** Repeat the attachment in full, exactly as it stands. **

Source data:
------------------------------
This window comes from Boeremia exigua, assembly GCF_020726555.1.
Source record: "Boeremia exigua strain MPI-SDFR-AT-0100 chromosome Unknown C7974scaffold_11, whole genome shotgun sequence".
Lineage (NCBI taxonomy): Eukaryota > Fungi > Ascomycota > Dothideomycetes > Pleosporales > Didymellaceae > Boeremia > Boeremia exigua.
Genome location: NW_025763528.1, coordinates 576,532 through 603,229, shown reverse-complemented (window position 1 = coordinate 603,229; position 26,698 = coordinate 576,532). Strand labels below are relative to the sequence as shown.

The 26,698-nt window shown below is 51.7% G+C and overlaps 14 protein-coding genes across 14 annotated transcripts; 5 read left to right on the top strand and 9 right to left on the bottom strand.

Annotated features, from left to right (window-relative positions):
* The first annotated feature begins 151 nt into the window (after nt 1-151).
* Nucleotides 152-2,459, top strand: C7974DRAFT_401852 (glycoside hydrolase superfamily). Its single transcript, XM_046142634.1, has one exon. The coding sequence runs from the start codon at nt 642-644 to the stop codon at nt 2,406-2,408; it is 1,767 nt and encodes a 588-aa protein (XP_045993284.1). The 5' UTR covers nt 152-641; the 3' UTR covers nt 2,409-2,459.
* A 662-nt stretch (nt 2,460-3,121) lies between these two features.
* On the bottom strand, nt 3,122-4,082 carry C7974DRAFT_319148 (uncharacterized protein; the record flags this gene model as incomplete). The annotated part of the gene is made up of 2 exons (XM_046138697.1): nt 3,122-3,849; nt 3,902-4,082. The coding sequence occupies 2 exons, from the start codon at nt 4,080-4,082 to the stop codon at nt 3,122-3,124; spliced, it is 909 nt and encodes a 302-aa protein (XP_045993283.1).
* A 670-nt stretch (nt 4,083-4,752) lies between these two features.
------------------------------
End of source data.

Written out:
This window comes from Boeremia exigua, assembly GCF_020726555.1.
Source record: "Boeremia exigua strain MPI-SDFR-AT-0100 chromosome Unknown C7974scaffold_11, whole genome shotgun sequence".
Lineage (NCBI taxonomy): Eukaryota > Fungi > Ascomycota > Dothideomycetes > Pleosporales > Didymellaceae > Boeremia > Boeremia exigua.
Genome location: NW_025763528.1, coordinates 576,532 through 603,229, shown reverse-complemented (window position 1 = coordinate 603,229; position 26,698 = coordinate 576,532). Strand labels below are relative to the sequence as shown.

The 26,698-nt window shown below is 51.7% G+C and overlaps 14 protein-coding genes across 14 annotated transcripts; 5 read left to right on the top strand and 9 right to left on the bottom strand.

Annotated features, from left to right (window-relative positions):
* The first annotated feature begins 151 nt into the window (after nt 1-151).
* Nucleotides 152-2,459, top strand: C7974DRAFT_401852 (glycoside hydrolase superfamily). Its single transcript, XM_046142634.1, has one exon. The coding sequence runs from the start codon at nt 642-644 to the stop codon at nt 2,406-2,408; it is 1,767 nt and encodes a 588-aa protein (XP_045993284.1). The 5' UTR covers nt 152-641; the 3' UTR covers nt 2,409-2,459.
* A 662-nt stretch (nt 2,460-3,121) lies between these two features.
* On the bottom strand, nt 3,122-4,082 carry C7974DRAFT_319148 (uncharacterized protein; the record flags this gene model as incomplete). The annotated part of the gene is made up of 2 exons (XM_046138697.1): nt 3,122-3,849; nt 3,902-4,082. The coding sequence occupies 2 exons, from the start codon at nt 4,080-4,082 to the stop codon at nt 3,122-3,124; spliced, it is 909 nt and encodes a 302-aa protein (XP_045993283.1).
* A 670-nt stretch (nt 4,083-4,752) lies between these two features.